Optimization, Finite Element Mesh, Tide and Storm Surge Modeling, Western North Atlantic Ocean


Recently, a highly resolved, finite element mesh was developed for the purpose of performing hydrodynamic calculations in the Western North Atlantic Tidal (WNAT) model domain. The WNAT model domain consists of the Gulf of Mexico, the Caribbean Sea, and the entire portion of the North Atlantic Ocean found west of the 60° W meridian. This high resolution mesh (333K) employs 332,582 computational nodes and 647,018 triangular elements to provide approximately 1.0 to 25 km node spacing. In the previous work, the 333K mesh was applied in a Localized Truncation Error Analysis (LTEA) to produce nodal density requirements for the WNAT model domain. The goal of the work herein is to use these LTEA-based element sizing guidelines in order to obtain a more optimal finite element mesh for the WNAT model domain, where optimal refers to minimizing nodes (to enhance computational efficiency) while maintaining model accuracy, through an automated procedure. Initially, three finite element meshes are constructed: 95K, 60K, and 53K. The 95K mesh consists of 95,062 computational nodes and 182,941 triangular elements providing about 0.5 to 120 km node spacing. The 60K mesh contains 60,487 computational nodes and 108,987 triangular elements. It has roughly 0.5 to 185 km node spacing. The 53K mesh includes 52,774 computational nodes and 98,365 triangular elements. This is a particularly coarse mesh, consisting of approximately 0.5 to 160 km node spacing. It is important to note that these three finite element meshes were produced automatically, with each employing the bathymetry and coastline (of various levels of resolution) of the 333K mesh, thereby enabling progress towards an optimal finite element mesh. Tidal simulations are then performed for the WNAT model domain by solving the shallow water equations in a time marching manner for the deviation from mean sea level and depth-integrated velocities at each computational node of the different finite element meshes. In order to verify the model output and compare the performance of the various finite element mesh applications, historical tidal constituent data from 150 tidal stations located within the WNAT model domain are collected and examined. These historical harmonic data are applied in two types of comparative analyses to evaluate the accuracy of the simulation results. First, qualitative comparisons are based on visual sense by utilizing plots of resynthesized model output and historical tidal constituents. Second, quantitative comparisons are performed via a statistical analysis of the errors between model response and historical data. The latter method elicits average phase errors and goodness of average amplitude fits in terms of numerical values, thus providing a quantifiable way to present model error. The error analysis establishes the 53K finite element mesh as optimal when compared to the 333K, 95K, and 60K meshes. However, its required time step of less than ten seconds constrains its application. Therefore, the 53K mesh is manually edited to uphold accurate simulation results and to produce a more computationally efficient mesh, by increasing its time step, so that it can be applied to forecast tide and storm surge in the Western North Atlantic Ocean on a real-time basis.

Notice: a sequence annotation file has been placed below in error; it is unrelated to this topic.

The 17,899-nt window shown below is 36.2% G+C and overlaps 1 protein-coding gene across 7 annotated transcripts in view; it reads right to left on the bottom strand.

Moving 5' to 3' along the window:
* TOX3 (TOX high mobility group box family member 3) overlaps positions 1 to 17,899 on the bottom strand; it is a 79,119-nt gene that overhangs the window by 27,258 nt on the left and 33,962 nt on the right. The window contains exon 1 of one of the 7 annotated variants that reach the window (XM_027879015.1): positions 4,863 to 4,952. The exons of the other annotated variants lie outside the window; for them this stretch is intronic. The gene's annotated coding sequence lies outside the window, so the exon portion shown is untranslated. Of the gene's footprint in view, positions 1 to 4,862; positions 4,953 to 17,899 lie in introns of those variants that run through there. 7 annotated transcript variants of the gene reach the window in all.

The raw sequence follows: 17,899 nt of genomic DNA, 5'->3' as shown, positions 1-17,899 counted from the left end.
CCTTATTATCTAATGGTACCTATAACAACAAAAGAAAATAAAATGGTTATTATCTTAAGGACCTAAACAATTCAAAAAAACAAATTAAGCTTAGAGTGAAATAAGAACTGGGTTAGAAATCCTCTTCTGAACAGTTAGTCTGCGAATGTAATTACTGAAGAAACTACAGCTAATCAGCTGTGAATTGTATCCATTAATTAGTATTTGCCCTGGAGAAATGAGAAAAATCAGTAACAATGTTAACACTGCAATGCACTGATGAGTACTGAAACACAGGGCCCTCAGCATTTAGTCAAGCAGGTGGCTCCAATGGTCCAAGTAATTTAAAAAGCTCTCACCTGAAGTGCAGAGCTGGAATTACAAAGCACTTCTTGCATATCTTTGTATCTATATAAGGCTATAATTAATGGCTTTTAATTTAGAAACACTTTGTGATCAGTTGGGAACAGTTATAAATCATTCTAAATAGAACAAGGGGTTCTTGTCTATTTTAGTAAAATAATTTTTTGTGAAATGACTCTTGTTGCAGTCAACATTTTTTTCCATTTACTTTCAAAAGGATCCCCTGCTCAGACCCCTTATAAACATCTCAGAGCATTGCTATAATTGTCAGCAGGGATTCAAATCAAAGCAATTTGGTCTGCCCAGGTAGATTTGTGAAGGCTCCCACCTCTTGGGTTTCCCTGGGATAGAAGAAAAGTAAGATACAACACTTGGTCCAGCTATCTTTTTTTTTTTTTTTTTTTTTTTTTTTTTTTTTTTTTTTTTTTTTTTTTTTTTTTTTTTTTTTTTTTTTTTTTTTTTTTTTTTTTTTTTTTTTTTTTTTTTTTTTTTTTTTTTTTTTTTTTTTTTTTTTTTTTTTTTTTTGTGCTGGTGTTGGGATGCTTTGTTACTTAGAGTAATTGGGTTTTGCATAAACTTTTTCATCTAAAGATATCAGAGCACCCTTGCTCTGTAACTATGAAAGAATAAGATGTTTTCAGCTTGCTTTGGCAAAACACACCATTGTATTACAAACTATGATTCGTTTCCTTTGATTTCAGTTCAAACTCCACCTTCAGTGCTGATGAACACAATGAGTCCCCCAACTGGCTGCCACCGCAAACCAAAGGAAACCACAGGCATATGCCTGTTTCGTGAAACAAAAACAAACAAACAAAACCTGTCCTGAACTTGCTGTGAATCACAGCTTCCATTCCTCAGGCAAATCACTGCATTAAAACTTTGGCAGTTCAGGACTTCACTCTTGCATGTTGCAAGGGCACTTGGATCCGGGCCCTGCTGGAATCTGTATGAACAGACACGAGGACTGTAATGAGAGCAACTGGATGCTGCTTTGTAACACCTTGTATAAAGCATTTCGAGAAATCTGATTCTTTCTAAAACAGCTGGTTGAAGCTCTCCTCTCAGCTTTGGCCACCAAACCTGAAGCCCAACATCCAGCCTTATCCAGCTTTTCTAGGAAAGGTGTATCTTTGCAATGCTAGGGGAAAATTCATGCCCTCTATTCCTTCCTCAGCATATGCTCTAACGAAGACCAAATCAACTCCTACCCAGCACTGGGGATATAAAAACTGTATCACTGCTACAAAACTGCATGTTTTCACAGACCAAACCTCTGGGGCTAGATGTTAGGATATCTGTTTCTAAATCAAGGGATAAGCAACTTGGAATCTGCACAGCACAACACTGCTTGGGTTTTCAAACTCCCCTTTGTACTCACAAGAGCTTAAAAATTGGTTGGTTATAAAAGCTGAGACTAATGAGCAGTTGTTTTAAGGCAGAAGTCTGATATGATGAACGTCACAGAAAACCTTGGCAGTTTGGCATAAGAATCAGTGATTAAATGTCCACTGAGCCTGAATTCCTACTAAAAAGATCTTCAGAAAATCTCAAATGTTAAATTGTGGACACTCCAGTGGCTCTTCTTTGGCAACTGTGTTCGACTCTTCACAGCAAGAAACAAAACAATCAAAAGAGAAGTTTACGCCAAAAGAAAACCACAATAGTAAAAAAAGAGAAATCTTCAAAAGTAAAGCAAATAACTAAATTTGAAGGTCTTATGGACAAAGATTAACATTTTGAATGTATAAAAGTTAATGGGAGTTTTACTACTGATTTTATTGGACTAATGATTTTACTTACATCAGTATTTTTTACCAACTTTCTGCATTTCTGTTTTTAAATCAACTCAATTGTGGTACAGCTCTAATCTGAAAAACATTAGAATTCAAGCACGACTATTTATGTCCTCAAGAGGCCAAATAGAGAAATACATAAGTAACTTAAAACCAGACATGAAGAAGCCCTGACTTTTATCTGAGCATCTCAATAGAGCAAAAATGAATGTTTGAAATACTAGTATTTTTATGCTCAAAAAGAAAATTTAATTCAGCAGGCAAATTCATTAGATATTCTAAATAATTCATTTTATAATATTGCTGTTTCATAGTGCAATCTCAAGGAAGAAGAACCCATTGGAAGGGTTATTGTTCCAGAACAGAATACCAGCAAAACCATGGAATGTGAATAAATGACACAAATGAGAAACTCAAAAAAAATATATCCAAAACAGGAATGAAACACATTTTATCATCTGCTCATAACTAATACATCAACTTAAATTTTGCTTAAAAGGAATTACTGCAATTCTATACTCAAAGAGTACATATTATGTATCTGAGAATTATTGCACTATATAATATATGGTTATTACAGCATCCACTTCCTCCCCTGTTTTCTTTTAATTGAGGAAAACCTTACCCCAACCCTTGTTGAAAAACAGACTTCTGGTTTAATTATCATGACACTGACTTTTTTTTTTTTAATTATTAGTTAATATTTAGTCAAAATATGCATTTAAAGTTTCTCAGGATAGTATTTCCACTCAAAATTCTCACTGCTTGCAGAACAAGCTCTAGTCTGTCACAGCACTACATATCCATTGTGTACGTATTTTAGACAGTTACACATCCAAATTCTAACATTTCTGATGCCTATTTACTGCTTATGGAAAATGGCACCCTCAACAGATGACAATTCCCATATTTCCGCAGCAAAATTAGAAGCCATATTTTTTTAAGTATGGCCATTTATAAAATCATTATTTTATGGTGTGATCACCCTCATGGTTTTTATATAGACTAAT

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Graduation Date





Hagen, Scott


Master of Science in Civil Engineering (M.S.C.E.)


College of Engineering and Computer Science


Civil and Environmental Engineering

Degree Program

Civil Engineering








Release Date

August 2005

Length of Campus-only Access


Access Status

Masters Thesis (Open Access)